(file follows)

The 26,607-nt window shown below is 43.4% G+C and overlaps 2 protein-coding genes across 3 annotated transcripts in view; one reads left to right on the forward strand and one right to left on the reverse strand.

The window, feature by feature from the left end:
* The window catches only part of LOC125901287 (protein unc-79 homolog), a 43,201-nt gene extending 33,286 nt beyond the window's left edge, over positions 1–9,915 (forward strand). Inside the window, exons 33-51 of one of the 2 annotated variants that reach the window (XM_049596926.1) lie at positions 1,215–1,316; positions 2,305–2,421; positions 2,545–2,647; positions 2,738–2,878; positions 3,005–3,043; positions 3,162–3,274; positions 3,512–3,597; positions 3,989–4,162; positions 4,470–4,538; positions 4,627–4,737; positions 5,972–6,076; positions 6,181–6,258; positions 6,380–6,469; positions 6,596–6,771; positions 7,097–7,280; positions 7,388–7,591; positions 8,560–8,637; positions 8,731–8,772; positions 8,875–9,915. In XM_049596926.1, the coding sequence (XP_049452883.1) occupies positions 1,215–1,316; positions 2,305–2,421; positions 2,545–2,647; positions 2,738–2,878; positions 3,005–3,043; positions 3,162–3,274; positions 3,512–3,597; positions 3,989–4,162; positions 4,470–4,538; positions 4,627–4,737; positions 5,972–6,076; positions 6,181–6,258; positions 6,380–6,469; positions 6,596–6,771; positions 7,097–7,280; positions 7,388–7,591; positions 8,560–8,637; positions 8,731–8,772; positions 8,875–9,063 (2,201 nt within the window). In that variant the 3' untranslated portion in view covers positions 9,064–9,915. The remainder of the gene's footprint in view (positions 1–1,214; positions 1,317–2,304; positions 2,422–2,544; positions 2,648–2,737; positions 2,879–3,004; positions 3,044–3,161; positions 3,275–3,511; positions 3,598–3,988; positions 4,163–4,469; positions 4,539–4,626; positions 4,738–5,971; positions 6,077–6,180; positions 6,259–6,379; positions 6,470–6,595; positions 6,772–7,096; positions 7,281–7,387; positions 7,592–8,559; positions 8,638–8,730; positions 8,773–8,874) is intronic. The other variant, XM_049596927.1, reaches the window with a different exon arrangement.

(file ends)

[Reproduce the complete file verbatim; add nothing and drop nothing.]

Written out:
The 26,607-nt window shown below is 43.4% G+C and overlaps 2 protein-coding genes across 3 annotated transcripts in view; one reads left to right on the forward strand and one right to left on the reverse strand.

The window, feature by feature from the left end:
* The window catches only part of LOC125901287 (protein unc-79 homolog), a 43,201-nt gene extending 33,286 nt beyond the window's left edge, over positions 1–9,915 (forward strand). Inside the window, exons 33-51 of one of the 2 annotated variants that reach the window (XM_049596926.1) lie at positions 1,215–1,316; positions 2,305–2,421; positions 2,545–2,647; positions 2,738–2,878; positions 3,005–3,043; positions 3,162–3,274; positions 3,512–3,597; positions 3,989–4,162; positions 4,470–4,538; positions 4,627–4,737; positions 5,972–6,076; positions 6,181–6,258; positions 6,380–6,469; positions 6,596–6,771; positions 7,097–7,280; positions 7,388–7,591; positions 8,560–8,637; positions 8,731–8,772; positions 8,875–9,915. In XM_049596926.1, the coding sequence (XP_049452883.1) occupies positions 1,215–1,316; positions 2,305–2,421; positions 2,545–2,647; positions 2,738–2,878; positions 3,005–3,043; positions 3,162–3,274; positions 3,512–3,597; positions 3,989–4,162; positions 4,470–4,538; positions 4,627–4,737; positions 5,972–6,076; positions 6,181–6,258; positions 6,380–6,469; positions 6,596–6,771; positions 7,097–7,280; positions 7,388–7,591; positions 8,560–8,637; positions 8,731–8,772; positions 8,875–9,063 (2,201 nt within the window). In that variant the 3' untranslated portion in view covers positions 9,064–9,915. The remainder of the gene's footprint in view (positions 1–1,214; positions 1,317–2,304; positions 2,422–2,544; positions 2,648–2,737; positions 2,879–3,004; positions 3,044–3,161; positions 3,275–3,511; positions 3,598–3,988; positions 4,163–4,469; positions 4,539–4,626; positions 4,738–5,971; positions 6,077–6,180; positions 6,259–6,379; positions 6,470–6,595; positions 6,772–7,096; positions 7,281–7,387; positions 7,592–8,559; positions 8,638–8,730; positions 8,773–8,874) is intronic. The other variant, XM_049596927.1, reaches the window with a different exon arrangement.